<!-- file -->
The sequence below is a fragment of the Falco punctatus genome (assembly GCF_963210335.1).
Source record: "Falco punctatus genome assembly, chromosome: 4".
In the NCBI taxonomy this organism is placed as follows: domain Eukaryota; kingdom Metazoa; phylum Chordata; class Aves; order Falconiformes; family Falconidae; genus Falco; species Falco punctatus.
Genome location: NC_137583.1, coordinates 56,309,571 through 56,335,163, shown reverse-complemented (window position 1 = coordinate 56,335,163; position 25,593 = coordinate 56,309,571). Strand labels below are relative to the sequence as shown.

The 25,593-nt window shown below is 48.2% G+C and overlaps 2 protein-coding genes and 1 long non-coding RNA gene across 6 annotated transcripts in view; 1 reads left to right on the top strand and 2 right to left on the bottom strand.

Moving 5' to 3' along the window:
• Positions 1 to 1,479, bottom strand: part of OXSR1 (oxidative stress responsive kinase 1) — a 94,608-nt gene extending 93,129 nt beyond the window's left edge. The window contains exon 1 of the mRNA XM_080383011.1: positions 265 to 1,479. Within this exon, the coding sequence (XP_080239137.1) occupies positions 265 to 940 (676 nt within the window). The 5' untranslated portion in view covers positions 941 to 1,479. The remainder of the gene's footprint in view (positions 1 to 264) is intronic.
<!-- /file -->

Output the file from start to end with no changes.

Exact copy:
The sequence below is a fragment of the Falco punctatus genome (assembly GCF_963210335.1).
Source record: "Falco punctatus genome assembly, chromosome: 4".
In the NCBI taxonomy this organism is placed as follows: domain Eukaryota; kingdom Metazoa; phylum Chordata; class Aves; order Falconiformes; family Falconidae; genus Falco; species Falco punctatus.
Genome location: NC_137583.1, coordinates 56,309,571 through 56,335,163, shown reverse-complemented (window position 1 = coordinate 56,335,163; position 25,593 = coordinate 56,309,571). Strand labels below are relative to the sequence as shown.

The 25,593-nt window shown below is 48.2% G+C and overlaps 2 protein-coding genes and 1 long non-coding RNA gene across 6 annotated transcripts in view; 1 reads left to right on the top strand and 2 right to left on the bottom strand.

Moving 5' to 3' along the window:
• Positions 1 to 1,479, bottom strand: part of OXSR1 (oxidative stress responsive kinase 1) — a 94,608-nt gene extending 93,129 nt beyond the window's left edge. The window contains exon 1 of the mRNA XM_080383011.1: positions 265 to 1,479. Within this exon, the coding sequence (XP_080239137.1) occupies positions 265 to 940 (676 nt within the window). The 5' untranslated portion in view covers positions 941 to 1,479. The remainder of the gene's footprint in view (positions 1 to 264) is intronic.